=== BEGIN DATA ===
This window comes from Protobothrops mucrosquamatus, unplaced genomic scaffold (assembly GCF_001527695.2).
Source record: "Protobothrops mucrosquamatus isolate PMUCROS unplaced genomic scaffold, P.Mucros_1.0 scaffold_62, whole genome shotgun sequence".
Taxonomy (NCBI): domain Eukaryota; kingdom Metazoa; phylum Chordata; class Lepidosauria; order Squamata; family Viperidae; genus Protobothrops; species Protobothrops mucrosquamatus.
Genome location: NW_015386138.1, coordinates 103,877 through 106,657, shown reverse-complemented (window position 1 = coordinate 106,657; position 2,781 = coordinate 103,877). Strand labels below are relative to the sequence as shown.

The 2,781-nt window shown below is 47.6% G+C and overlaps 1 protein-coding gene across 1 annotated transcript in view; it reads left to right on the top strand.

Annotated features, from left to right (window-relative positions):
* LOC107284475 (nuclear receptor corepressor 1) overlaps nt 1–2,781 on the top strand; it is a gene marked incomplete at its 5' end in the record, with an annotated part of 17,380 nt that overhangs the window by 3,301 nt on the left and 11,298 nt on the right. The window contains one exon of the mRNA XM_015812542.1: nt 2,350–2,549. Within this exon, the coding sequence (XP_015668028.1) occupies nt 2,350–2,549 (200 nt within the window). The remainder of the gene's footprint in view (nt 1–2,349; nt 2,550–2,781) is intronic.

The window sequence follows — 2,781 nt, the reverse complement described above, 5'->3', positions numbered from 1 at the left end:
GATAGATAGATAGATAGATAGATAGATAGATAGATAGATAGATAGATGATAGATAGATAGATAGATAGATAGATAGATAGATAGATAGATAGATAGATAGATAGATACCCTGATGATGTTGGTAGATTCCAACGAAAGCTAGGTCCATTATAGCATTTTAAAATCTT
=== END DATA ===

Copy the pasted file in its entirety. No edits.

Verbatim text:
This window comes from Protobothrops mucrosquamatus, unplaced genomic scaffold (assembly GCF_001527695.2).
Source record: "Protobothrops mucrosquamatus isolate PMUCROS unplaced genomic scaffold, P.Mucros_1.0 scaffold_62, whole genome shotgun sequence".
Taxonomy (NCBI): domain Eukaryota; kingdom Metazoa; phylum Chordata; class Lepidosauria; order Squamata; family Viperidae; genus Protobothrops; species Protobothrops mucrosquamatus.
Genome location: NW_015386138.1, coordinates 103,877 through 106,657, shown reverse-complemented (window position 1 = coordinate 106,657; position 2,781 = coordinate 103,877). Strand labels below are relative to the sequence as shown.

The 2,781-nt window shown below is 47.6% G+C and overlaps 1 protein-coding gene across 1 annotated transcript in view; it reads left to right on the top strand.

Annotated features, from left to right (window-relative positions):
* LOC107284475 (nuclear receptor corepressor 1) overlaps nt 1–2,781 on the top strand; it is a gene marked incomplete at its 5' end in the record, with an annotated part of 17,380 nt that overhangs the window by 3,301 nt on the left and 11,298 nt on the right. The window contains one exon of the mRNA XM_015812542.1: nt 2,350–2,549. Within this exon, the coding sequence (XP_015668028.1) occupies nt 2,350–2,549 (200 nt within the window). The remainder of the gene's footprint in view (nt 1–2,349; nt 2,550–2,781) is intronic.

The window sequence follows — 2,781 nt, the reverse complement described above, 5'->3', positions numbered from 1 at the left end:
GATAGATAGATAGATAGATAGATAGATAGATAGATAGATAGATAGATGATAGATAGATAGATAGATAGATAGATAGATAGATAGATAGATAGATAGATAGATAGATACCCTGATGATGTTGGTAGATTCCAACGAAAGCTAGGTCCATTATAGCATTTTAAAATCTT